NOCTURNAL ANIMALS (2016) review
written by: Tom Ford (screenplay) and Austin Wright (story)
produced by: Tom Ford and Robert Salerno
directed by: Tom Ford
rated: R (for violence, menace, graphic nudity, and language)
runtime: 116 min.
U.S. release date: November 18, 2016 (limited)
Right from the start, “Nocturnal Animals” is a film I couldn’t look away from (even though I wanted to); one that sent me reeling immediately after viewing. I may not be sure what to make of it, but I found myself nevertheless transfixed and fascinated by it. Tom Ford’s impressive second film, after his stellar “A Single Man” from 2009, is filled with regret, sadness, catharsis and cynicism. It is the furthest thing from a sophomore slump, yet it’s also quite confounding.
Initially, I found myself really mixed on it, but after diving into some great post-viewing conversation with fellow critic Ian Simmons, I now find myself respecting the film more and more. Sure, it may resemble films from the past and emulate well-known styles from other directors and even share similarities to other films that were released this year, but there is no argument it is an unforgettable viewing experience. I probably just need to start writing about it without over-thinking it, less I start to lose my newfound appreciation for it.
The film deals with the past, present and future of its main character in absorbing ways and once you accept the tone and feel of Ford’s approach, you can then find yourself slowing down and processing the story – kind of like the way you would if you were driving past a terrible roadside accident.
Susan Morrow (Amy Adams) is a disaffected gallery owner in Los Angeles, who has grown distant from her philandering second husband, Hutton (Armie Hammer), both of whom have dissolved into simply playing the part of spouse. She receives a package one day from her estranged ex-husband, Edward Sheffield (Jake Gyllenhaal), with an invitation to meet for dinner. There’s a manuscript of a novel written by Edward in the package, entitled Nocturnal Animals (a term Edward used to call Susan) and dedicated to insomniac Susan. She begins reading the story, while Hutton is on a business trip in New York City and loses herself in a story about a meek family man named Tony Hastings (also Gyllenhaal), who’s on a road trip in West Texas with his wife, Laura (Isla Fisher, an appropriate doppelgänger for Adams) and teen daughter, India (Ellie Bamber), all three of whom get run off the desolate road and attacked by three violent rednecks led by Ray Marcus (Aaron Taylor-Johnson). When Tony’s wife and daughter are kidnapped after their encounter, he receives help from local Detective Bobby Andes (Michael Shannon), but the year-long investigation consumes the guilt-ridden Tony, who becomes obsessed with revenge. While Susan is absorbed by the story, she reflects on her years with Edward and how their marriage dissolved and what she did to end it.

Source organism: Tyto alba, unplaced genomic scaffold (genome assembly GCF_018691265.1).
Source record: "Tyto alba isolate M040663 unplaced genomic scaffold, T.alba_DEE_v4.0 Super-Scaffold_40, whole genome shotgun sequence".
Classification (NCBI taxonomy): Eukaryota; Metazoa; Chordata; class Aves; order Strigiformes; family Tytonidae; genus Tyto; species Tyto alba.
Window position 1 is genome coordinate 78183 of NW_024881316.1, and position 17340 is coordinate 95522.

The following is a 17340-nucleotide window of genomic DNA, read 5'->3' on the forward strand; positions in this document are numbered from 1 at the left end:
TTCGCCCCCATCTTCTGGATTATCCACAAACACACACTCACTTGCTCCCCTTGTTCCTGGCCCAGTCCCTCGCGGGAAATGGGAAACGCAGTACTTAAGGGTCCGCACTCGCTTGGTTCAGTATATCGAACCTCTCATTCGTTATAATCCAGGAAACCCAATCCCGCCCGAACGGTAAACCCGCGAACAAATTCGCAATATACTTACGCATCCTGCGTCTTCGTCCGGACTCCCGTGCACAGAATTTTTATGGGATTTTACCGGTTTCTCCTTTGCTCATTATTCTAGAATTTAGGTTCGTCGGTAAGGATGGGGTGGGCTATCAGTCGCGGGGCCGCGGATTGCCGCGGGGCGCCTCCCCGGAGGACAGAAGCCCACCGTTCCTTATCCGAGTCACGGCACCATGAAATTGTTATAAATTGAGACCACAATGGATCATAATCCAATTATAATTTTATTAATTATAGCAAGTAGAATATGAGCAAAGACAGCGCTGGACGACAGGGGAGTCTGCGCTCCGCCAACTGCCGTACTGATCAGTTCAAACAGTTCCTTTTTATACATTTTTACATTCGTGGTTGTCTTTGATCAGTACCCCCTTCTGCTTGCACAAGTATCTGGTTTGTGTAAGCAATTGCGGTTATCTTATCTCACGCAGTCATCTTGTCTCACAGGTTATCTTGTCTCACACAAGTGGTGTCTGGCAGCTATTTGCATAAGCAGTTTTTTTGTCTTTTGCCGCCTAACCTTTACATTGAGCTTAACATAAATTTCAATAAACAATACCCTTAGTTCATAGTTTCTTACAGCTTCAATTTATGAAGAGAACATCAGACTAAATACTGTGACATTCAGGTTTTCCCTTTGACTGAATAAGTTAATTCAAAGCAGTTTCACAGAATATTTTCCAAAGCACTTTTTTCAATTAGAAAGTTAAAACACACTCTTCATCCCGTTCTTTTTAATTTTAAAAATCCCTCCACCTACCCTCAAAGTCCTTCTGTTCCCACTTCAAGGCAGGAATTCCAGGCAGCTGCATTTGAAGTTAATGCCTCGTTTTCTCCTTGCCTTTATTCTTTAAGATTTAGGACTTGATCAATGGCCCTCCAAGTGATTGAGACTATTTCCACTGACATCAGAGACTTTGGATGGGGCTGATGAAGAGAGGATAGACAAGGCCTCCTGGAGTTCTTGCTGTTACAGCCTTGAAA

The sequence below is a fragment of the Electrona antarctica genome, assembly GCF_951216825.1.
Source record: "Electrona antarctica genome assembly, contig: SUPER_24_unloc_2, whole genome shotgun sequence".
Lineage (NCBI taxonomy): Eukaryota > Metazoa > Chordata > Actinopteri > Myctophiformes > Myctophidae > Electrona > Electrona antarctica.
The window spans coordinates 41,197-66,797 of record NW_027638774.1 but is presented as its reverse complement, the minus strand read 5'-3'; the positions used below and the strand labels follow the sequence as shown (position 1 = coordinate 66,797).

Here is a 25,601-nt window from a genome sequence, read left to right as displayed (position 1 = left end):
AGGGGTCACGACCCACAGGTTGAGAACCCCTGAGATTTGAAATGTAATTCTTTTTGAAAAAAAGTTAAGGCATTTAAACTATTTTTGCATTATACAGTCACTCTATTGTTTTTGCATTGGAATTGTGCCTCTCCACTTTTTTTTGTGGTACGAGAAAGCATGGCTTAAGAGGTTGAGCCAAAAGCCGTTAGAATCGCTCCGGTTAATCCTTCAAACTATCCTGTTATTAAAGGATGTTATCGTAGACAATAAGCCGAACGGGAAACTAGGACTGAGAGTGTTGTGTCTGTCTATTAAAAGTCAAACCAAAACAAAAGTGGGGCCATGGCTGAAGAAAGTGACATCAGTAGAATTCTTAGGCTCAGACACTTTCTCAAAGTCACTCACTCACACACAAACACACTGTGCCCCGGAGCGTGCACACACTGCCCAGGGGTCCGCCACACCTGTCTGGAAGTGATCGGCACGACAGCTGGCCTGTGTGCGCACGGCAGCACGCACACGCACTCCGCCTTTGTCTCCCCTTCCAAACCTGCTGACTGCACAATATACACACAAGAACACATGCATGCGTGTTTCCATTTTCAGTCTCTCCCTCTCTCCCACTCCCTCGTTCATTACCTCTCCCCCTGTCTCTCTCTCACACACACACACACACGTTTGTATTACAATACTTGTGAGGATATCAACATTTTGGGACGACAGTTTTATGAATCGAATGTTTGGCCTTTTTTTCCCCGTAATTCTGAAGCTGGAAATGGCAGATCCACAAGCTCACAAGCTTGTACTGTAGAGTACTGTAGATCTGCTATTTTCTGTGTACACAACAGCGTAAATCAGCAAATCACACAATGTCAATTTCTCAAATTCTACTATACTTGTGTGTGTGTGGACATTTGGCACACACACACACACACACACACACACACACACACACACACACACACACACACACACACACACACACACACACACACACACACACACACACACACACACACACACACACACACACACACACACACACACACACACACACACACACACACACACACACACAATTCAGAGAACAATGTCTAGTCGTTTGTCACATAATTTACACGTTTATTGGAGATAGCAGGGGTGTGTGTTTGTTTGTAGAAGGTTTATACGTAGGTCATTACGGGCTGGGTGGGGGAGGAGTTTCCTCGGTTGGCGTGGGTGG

From its surprising and provocative opening sequence, “Nocturnal Animals” basically tells you to expect anything. Right away, it may feel like Ford (who acknowledged Douglas Sirk in “A Single Man”) is paying homage to David Lynch with its dark winding roads and there are hints of influences from Hitchcock and DePalma, as well as Friedkin and Verhoeven, later on. Ford is accompanied by talented partners – there’s striking work here from cinematographer Seamus McGarvey (who’s successfully proven he can navigate from “Atonement” to “Avengers: Age of Ultron“) who deftly handles the different looks of the present, the past and the story Edward wrote. Ford reunites with collaborators from “A Single Man”, such as composer Abel Korzeniowski, who at times pays homage to Bernard Herrmann and Frank Skinner’s sweeping work from the 50s, and is joined by editor Joan Sobel again, who provides an element to the film which largely conveys how our mind recalls memories or shifts attention as well as how we read a story.
Ford’s screenplay here is adapted from Tony and Susan, a 1993 novel by Anthony Wright, which is described as a modern noir thriller. Like this film, there is a story within Wright’s story and the author uses two contrasting styles – Susan’s story is told in fluid passages of time, while Tony’s story is sharply rendered prose that unfolds with unexpected turns – both of which eventually meld into one suspenseful narrative. That’s what Ford, the former fashion designer, is going for here and through his impeccable visuals, three-tiered narrative approach and great performances from most of his cast, he succeeds. Outside of those elements though, the film as a whole, has little substance to offer.
At no point though does “Nocturnal Animals” ever feel predictable, which helps tremendously in a film that continuously left me confounded. It helps that the cast delivers such committed and intense work. Adams’ Susan is clearly the main protagonist here and there were times when I was wondering if I was getting any real representation of who any of the other characters are since all three storylines are told from her vantage point, from her memories.